Ready Player One was one of those rare books I just lost myself in for a day. I didn't get all the references, but as a gaming nerd and writer, I was swept up in this story. Highly recommended!
Amazon UK

Firefight (Reckoners, #2)

Firefight is the second in Brandon Sanderson's Reckoners series, set in a future where superpowered individuals called Epics rule over humans. This action-packed follow-up to Steelheart is gripping and full of great twists.

Amazon UK

These Broken Stars (Starbound, #1)

I must be the last person to pick up These Broken Stars, but I was hooked from the first page. Fantastic writing, a gripping plot, great characters and romance... this is one of the best YA science fiction books I've read!

The Legacy Human (Singularity #1)

The Legacy Human is the first book in Susan Kaye Quinn's Singularity series, and one of the best YA SF novels I've read--Read my review here!
Amazon UK

The Martian

This came highly recommended, so I picked it up before a long train ride and ended up reading it in one sitting! SO good. I'm looking forward to the movie!
Amazon UK

Avalon (Avalon, #1)

Wow! I was in the mood for some space sci-fi, and Avalon's been on my TBR list for a while. The first in Mindee Arnett's YA SF duology gripped me from the first chapter! A fabulous twisty adventure which kept me hooked from beginning to end.
Amazon UK

Chameleon (The Domino Project, #1)

I've had my eye on K.T. Hanna's debut since the cover reveal! Chameleon is one of the best YA sci-fi novels I've read in a long time. The action starts on page one, and kept me riveted until the final page. The characters are three-dimensional and complex. Sai is a fantastic lead character, strong and kickass but with a vulnerable side. Although she's a believable teen, the writing had a mature feel which will appeal to adult as well as YA readers. The other characters are well-developed and interesting, and there's just enough detail to create a vivid picture of the future-world without slowing the pace. Mostly, I loved how fresh and unique this story felt. I'd thoroughly recommend Chameleon to fans of both YA and sci-fi!
Amazon UK

Winter (The Lunar Chronicles, #4)

Lastly, I finally read Winter, an awesome series end. If you haven't read the Lunar Chronicles yet (starting with Cinder)... yeah, get on that. It's awesome!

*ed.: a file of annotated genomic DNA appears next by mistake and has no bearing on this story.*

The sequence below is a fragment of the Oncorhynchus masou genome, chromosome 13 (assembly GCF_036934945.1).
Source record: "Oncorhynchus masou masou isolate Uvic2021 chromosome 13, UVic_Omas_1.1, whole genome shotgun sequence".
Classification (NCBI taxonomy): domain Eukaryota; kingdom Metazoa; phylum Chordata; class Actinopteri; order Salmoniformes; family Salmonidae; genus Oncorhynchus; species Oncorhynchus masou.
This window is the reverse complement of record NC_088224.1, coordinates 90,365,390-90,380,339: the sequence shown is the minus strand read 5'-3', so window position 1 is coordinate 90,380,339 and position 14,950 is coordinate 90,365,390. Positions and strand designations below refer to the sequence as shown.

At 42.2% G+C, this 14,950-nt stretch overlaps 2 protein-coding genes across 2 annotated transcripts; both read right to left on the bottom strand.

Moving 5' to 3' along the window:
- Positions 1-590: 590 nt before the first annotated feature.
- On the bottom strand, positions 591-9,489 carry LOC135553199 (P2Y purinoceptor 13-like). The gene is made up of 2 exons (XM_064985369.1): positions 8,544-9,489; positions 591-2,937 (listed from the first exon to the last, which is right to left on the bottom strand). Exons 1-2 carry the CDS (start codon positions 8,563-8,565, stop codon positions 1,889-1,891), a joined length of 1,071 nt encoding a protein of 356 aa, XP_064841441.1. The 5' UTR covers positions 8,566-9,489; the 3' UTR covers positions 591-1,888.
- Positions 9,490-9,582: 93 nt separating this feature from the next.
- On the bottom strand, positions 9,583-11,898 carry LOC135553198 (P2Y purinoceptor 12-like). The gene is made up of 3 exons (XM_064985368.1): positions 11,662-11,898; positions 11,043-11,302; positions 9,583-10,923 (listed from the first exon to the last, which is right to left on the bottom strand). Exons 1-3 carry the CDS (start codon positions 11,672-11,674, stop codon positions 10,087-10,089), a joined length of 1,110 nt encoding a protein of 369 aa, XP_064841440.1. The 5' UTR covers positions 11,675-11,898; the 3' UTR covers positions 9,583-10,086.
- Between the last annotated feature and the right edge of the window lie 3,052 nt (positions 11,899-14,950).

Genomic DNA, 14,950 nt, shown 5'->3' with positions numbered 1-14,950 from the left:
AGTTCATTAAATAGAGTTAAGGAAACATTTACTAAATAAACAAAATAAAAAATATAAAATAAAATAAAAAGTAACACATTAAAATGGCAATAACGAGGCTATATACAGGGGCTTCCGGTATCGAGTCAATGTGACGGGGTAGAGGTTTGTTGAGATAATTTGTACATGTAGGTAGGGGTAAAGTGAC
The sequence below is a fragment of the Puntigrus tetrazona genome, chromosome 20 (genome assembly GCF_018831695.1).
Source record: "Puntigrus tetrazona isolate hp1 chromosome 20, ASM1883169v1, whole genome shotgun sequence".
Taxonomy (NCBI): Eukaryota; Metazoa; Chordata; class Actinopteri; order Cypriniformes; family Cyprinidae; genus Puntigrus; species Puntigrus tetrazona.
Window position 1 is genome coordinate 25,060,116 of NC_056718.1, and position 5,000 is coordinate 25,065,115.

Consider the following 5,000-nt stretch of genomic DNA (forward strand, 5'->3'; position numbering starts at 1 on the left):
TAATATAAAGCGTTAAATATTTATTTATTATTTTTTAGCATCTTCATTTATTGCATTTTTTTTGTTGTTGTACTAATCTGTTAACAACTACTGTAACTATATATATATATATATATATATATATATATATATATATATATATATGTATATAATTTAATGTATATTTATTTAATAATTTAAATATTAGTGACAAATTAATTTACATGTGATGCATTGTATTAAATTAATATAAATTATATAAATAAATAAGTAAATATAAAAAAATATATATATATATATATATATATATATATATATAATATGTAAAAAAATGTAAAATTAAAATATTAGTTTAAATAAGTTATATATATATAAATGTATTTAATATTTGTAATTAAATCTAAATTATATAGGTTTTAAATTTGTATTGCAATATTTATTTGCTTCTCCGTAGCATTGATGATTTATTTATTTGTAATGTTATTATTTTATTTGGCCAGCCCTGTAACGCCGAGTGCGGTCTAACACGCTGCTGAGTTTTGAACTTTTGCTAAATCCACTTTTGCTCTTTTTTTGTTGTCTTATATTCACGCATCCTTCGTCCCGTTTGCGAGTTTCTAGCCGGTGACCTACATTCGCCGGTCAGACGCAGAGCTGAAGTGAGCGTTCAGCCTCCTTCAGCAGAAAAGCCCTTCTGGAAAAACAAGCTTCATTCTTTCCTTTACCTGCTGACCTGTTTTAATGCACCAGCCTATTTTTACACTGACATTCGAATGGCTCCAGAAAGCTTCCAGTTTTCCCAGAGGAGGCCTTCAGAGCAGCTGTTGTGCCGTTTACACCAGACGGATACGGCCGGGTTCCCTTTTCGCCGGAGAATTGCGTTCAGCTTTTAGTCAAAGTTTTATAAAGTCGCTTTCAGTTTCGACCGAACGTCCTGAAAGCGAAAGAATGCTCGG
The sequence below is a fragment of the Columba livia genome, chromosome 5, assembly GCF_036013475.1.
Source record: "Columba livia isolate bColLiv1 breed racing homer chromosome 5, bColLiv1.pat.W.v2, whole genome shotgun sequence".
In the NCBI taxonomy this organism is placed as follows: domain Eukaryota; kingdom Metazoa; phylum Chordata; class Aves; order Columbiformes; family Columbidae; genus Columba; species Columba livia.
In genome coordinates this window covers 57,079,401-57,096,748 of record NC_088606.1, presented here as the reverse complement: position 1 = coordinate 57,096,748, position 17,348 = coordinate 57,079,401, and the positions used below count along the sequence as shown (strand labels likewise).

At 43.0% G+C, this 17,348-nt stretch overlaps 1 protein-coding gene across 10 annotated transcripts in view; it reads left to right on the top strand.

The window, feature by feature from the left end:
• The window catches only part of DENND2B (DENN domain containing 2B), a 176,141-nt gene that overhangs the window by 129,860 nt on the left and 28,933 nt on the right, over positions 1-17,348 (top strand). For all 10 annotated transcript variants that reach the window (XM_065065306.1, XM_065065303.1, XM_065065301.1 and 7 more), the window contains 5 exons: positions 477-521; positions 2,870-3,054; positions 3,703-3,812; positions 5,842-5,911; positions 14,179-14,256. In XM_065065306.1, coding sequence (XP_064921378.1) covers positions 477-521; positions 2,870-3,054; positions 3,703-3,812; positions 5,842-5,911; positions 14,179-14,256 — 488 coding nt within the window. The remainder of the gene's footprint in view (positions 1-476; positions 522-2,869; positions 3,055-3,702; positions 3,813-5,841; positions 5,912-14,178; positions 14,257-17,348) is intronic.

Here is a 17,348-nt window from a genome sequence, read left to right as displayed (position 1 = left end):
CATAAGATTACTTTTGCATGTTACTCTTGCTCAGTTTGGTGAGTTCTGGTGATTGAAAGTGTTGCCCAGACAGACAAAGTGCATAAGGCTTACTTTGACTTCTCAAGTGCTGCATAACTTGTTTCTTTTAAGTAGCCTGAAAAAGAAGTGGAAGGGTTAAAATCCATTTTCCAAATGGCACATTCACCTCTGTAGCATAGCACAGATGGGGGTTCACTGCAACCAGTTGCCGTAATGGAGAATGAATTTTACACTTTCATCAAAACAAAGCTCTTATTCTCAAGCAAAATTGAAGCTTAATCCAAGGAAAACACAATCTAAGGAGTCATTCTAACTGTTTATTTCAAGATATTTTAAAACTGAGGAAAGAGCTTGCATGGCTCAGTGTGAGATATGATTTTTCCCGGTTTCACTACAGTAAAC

Amazon UK

Wednesday, 2 December 2015

IWSG: Promotional Burnout.


It's the first Wednesday of the month, so it's time for IWSG! The Insecure Writer's Support Group is the creation of Ninja Captain Alex.

As I just released my fifth book of the year, my eighth title on shelves, it'll probably come as no surprise that my main insecurity is about marketing/promotion.

Word of advice: if you want to feel really terrible about your attempts at promotion, use trackable links so you can tell how many people haven't clicked on them... Suffice to say, after almost three years flailing around in the promotional waters, I've decided to default to a bare-minimum effort to keep my brain from leaking out my ears. It's enough to balance writing, freelancing and emails (which are a whole extra job in themselves), without adding on costly and frustrating promotion that, well, doesn't work. I have eight books coming out next year, and if I want to get any writing done at all, I'll have to cut down on marketing. It's got to the point where I'm watching the same promotional method crash and burn for the fifth time in a row and I'm wondering... why.

There's this constant anxiety that you always need to be doing something to promote. I fell into that trap. Especially when people whose judgement I (unwisely) trusted started guilt-tripping me for not trying hard enough. After I'd invested thousands of hours and god-knows-how-much money into every promotional method under the sun, most of which actually worked for other authors. My publishing journey has been a long trail of bad and costly decisions, but it makes it hard to know when to stop. Maybe if I tried this, or this, or spent yet more money on that... but it's never enough. It's like the lottery -- which I'd probably have more luck with! At this point, I have to step away.

I can't really overstate how much of a factor luck is in getting noticed. It's just the way it is. But it does mean I'll be making a few drastic changes next year -- rebranding, rearranging my release schedule according to popularity, and shelving non-commercial ideas. I wish I didn't have to, but I'm already burned out on promotion. I don't want to burn out on writing, too. I'm happier when I'm writing and not thinking about the aftermath, but I'm too damn stubborn to stop hoping the next book might be a hit. Or the next. Or the next...